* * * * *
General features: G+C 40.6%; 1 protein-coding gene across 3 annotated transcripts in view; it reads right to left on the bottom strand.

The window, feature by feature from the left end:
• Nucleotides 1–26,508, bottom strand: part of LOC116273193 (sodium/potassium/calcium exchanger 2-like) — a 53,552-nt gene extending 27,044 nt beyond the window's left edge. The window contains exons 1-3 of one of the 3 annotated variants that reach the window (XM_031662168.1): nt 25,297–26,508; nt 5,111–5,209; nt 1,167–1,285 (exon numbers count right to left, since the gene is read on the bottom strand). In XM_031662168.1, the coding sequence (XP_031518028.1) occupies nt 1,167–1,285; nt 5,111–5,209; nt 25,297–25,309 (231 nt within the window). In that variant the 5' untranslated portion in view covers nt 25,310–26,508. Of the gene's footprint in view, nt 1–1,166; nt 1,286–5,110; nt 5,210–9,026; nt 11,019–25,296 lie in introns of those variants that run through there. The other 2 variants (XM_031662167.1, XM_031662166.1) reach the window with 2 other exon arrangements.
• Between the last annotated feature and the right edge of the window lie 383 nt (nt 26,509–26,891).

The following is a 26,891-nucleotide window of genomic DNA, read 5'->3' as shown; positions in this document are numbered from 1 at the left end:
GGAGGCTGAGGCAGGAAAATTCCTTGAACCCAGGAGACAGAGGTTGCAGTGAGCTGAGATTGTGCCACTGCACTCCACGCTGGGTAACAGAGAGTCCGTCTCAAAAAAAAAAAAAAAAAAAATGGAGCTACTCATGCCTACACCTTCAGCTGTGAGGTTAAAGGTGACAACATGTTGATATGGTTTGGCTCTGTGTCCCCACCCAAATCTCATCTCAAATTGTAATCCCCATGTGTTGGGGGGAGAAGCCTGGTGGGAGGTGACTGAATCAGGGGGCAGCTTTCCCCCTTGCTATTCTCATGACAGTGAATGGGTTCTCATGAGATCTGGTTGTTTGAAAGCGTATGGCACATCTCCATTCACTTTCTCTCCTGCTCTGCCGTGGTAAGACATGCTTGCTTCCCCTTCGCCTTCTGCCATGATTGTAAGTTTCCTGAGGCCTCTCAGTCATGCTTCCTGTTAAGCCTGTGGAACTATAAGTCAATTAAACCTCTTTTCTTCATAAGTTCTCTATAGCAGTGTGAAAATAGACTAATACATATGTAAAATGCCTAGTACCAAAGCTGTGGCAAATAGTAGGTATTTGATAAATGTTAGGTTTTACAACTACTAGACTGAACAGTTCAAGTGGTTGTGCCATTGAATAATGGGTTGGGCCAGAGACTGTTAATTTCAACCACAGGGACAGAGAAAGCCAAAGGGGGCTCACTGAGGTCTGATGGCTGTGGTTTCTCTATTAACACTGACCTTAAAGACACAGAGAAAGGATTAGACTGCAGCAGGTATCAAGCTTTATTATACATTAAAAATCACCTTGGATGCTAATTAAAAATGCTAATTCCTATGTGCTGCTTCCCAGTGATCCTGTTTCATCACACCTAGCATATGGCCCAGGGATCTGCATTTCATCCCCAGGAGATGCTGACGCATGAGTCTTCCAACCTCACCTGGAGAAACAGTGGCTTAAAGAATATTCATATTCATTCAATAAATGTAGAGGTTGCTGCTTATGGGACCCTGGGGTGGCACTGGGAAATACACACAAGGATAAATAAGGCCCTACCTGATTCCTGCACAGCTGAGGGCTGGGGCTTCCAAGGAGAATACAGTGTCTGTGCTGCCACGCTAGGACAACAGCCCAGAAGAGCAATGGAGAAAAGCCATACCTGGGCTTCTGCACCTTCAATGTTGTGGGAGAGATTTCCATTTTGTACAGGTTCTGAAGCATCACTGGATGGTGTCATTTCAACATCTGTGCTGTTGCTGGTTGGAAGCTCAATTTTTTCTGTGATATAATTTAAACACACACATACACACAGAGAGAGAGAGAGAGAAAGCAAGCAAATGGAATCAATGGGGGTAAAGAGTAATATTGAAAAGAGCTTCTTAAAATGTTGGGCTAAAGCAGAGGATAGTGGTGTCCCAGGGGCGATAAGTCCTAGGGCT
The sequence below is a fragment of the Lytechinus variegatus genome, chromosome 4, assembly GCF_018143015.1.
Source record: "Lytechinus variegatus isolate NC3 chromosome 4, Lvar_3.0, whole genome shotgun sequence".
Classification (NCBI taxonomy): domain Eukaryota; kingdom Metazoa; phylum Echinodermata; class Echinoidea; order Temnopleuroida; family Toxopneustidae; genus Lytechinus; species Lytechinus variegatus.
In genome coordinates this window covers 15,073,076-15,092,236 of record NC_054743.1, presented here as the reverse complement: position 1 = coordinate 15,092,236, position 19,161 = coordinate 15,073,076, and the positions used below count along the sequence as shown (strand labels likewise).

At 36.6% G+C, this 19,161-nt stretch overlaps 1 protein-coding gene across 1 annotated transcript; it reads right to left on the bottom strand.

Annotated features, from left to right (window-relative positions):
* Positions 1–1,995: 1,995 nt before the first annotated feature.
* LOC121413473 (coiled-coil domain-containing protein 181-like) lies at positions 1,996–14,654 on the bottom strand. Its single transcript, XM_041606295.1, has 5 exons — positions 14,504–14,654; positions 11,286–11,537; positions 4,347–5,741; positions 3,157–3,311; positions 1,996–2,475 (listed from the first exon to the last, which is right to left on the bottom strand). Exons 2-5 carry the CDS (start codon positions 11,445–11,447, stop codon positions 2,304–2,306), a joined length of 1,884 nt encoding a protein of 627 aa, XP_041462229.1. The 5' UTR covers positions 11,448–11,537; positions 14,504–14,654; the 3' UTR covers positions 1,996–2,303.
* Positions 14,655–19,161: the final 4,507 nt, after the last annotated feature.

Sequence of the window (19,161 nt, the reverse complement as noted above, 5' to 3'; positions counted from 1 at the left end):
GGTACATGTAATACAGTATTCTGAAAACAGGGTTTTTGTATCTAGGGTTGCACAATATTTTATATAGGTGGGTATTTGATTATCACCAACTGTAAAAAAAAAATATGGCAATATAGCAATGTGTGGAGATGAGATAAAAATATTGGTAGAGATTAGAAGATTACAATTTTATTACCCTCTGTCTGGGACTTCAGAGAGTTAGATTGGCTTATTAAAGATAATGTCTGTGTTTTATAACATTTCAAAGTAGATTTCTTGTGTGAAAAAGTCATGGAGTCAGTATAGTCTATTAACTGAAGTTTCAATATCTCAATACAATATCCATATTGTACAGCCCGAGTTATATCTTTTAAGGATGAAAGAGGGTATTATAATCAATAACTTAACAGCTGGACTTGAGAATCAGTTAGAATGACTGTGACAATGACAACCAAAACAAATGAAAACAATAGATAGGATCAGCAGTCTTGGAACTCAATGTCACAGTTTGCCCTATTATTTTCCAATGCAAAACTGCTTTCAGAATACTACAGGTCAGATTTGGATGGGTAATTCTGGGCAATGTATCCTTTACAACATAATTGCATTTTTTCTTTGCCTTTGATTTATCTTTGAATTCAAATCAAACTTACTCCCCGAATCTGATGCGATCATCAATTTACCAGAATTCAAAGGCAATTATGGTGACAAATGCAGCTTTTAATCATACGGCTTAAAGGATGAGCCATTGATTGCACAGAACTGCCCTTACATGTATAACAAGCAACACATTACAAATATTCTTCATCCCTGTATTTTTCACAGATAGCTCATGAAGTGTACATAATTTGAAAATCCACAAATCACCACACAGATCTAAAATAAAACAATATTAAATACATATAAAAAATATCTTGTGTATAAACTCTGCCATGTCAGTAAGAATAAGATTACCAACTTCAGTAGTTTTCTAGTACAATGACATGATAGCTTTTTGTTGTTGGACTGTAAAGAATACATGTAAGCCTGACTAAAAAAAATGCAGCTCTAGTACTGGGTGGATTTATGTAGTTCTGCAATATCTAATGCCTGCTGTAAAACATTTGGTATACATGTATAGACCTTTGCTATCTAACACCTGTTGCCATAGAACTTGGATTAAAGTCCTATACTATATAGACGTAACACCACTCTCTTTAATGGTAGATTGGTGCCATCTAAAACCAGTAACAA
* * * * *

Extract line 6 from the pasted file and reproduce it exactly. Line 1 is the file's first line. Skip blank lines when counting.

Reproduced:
GGAGGCTGAGGCAGGAAAATTCCTTGAACCCAGGAGACAGAGGTTGCAGTGAGCTGAGATTGTGCCACTGCACTCCACGCTGGGTAACAGAGAGTCCGTCTCAAAAAAAAAAAAAAAAAAAATGGAGCTACTCATGCCTACACCTTCAGCTGTGAGGTTAAAGGTGACAACATGTTGATATGGTTTGGCTCTGTGTCCCCACCCAAATCTCATCTCAAATTGTAATCCCCATGTGTTGGGGGGAGAAGCCTGGTGGGAGGTGACTGAATCAGGGGGCAGCTTTCCCCCTTGCTATTCTCATGACAGTGAATGGGTTCTCATGAGATCTGGTTGTTTGAAAGCGTATGGCACATCTCCATTCACTTTCTCTCCTGCTCTGCCGTGGTAAGACATGCTTGCTTCCCCTTCGCCTTCTGCCATGATTGTAAGTTTCCTGAGGCCTCTCAGTCATGCTTCCTGTTAAGCCTGTGGAACTATAAGTCAATTAAACCTCTTTTCTTCATAAGTTCTCTATAGCAGTGTGAAAATAGACTAATACATATGTAAAATGCCTAGTACCAAAGCTGTGGCAAATAGTAGGTATTTGATAAATGTTAGGTTTTACAACTACTAGACTGAACAGTTCAAGTGGTTGTGCCATTGAATAATGGGTTGGGCCAGAGACTGTTAATTTCAACCACAGGGACAGAGAAAGCCAAAGGGGGCTCACTGAGGTCTGATGGCTGTGGTTTCTCTATTAACACTGACCTTAAAGACACAGAGAAAGGATTAGACTGCAGCAGGTATCAAGCTTTATTATACATTAAAAATCACCTTGGATGCTAATTAAAAATGCTAATTCCTATGTGCTGCTTCCCAGTGATCCTGTTTCATCACACCTAGCATATGGCCCAGGGATCTGCATTTCATCCCCAGGAGATGCTGACGCATGAGTCTTCCAACCTCACCTGGAGAAACAGTGGCTTAAAGAATATTCATATTCATTCAATAAATGTAGAGGTTGCTGCTTATGGGACCCTGGGGTGGCACTGGGAAATACACACAAGGATAAATAAGGCCCTACCTGATTCCTGCACAGCTGAGGGCTGGGGCTTCCAAGGAGAATACAGTGTCTGTGCTGCCACGCTAGGACAACAGCCCAGAAGAGCAATGGAGAAAAGCCATACCTGGGCTTCTGCACCTTCAATGTTGTGGGAGAGATTTCCATTTTGTACAGGTTCTGAAGCATCACTGGATGGTGTCATTTCAACATCTGTGCTGTTGCTGGTTGGAAGCTCAATTTTTTCTGTGATATAATTTAAACACACACATACACACAGAGAGAGAGAGAGAGAAAGCAAGCAAATGGAATCAATGGGGGTAAAGAGTAATATTGAAAAGAGCTTCTTAAAATGTTGGGCTAAAGCAGAGGATAGTGGTGTCCCAGGGGCGATAAGTCCTAGGGCT